Government, States in Germany, Agree to All or Nothing GMO Ban

A draft law reportedly agreed to by all German ministers would make the decision of whether to ban the cultivation of genetically engineered crops a joint decision by Germany’s federal and state governments in the future. In March of last year, the European Union cleared the way for approval of new GMO crops but gave individual countries the right to ban GMO crops even after they have been approved. Pro Farmer’s First Thing Today reports that in September of 2015, Germany told the EU it would not permit the cultivation of GMO crops. However, there has been disagreement whether the ban should be undertaken by federal or state authorities. Government sources say the draft law will now be discussed with the states and industry associations before it is likely to go to the Cabinet of Germany, the chief executive body of Germany, next month.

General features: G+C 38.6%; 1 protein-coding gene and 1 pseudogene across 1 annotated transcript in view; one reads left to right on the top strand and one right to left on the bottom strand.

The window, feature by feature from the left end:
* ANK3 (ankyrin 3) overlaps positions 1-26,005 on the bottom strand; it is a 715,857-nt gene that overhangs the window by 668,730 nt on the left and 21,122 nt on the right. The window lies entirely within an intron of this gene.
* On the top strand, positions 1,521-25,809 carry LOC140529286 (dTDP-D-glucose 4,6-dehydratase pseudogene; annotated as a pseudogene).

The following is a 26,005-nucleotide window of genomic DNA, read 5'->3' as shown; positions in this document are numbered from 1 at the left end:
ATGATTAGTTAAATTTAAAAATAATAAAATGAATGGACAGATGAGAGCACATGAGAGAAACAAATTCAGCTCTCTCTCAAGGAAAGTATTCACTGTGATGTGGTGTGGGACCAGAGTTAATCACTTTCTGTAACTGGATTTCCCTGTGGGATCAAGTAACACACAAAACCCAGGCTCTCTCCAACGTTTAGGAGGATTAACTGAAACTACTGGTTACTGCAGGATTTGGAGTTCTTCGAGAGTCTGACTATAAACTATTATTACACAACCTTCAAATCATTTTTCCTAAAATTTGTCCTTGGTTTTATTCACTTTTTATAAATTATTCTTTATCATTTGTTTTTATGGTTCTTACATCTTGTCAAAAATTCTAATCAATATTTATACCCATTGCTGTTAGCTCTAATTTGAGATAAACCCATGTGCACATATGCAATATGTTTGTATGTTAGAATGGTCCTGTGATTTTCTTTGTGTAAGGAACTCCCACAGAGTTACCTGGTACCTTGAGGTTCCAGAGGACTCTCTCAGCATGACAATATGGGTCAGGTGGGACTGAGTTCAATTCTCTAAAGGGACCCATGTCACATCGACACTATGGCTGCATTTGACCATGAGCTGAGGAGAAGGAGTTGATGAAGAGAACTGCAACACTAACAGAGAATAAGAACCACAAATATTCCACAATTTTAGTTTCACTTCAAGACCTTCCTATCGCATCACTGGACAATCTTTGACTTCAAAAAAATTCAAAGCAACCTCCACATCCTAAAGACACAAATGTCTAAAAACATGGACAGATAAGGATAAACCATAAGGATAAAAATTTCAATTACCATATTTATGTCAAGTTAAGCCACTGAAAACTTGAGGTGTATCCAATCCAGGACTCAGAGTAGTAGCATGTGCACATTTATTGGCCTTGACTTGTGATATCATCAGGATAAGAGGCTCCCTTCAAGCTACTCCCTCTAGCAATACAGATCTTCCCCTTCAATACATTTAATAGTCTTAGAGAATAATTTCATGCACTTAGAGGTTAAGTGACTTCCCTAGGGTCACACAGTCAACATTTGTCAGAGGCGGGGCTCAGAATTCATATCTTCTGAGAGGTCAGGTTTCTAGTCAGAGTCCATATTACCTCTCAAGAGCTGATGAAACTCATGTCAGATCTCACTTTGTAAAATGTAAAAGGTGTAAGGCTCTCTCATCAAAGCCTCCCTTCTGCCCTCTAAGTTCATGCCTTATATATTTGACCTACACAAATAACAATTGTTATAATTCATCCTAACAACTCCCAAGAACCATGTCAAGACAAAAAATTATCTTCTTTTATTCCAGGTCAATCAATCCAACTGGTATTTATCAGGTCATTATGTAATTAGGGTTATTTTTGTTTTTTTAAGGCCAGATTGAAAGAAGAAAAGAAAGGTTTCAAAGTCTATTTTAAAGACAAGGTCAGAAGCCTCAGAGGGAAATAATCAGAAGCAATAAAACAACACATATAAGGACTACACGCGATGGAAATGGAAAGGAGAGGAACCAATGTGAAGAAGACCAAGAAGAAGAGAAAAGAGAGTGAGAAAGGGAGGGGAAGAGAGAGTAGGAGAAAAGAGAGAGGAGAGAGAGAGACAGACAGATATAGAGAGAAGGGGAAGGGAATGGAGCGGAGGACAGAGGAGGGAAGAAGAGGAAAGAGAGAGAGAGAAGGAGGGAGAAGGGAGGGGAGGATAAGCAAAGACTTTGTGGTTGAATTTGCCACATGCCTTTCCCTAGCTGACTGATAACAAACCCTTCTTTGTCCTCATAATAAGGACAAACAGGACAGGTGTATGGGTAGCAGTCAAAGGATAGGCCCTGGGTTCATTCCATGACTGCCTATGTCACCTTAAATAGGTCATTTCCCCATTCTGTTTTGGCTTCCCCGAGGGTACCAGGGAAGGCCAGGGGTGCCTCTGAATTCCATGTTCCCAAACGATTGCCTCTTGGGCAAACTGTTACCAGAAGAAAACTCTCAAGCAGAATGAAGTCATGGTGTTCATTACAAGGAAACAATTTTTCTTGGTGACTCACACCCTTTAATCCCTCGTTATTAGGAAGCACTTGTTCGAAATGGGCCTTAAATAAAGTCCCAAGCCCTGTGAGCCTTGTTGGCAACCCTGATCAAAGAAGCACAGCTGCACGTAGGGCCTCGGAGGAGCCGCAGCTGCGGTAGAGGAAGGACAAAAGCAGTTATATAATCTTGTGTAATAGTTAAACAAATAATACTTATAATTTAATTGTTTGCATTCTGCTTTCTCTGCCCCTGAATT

SOURCE: NAFB News Service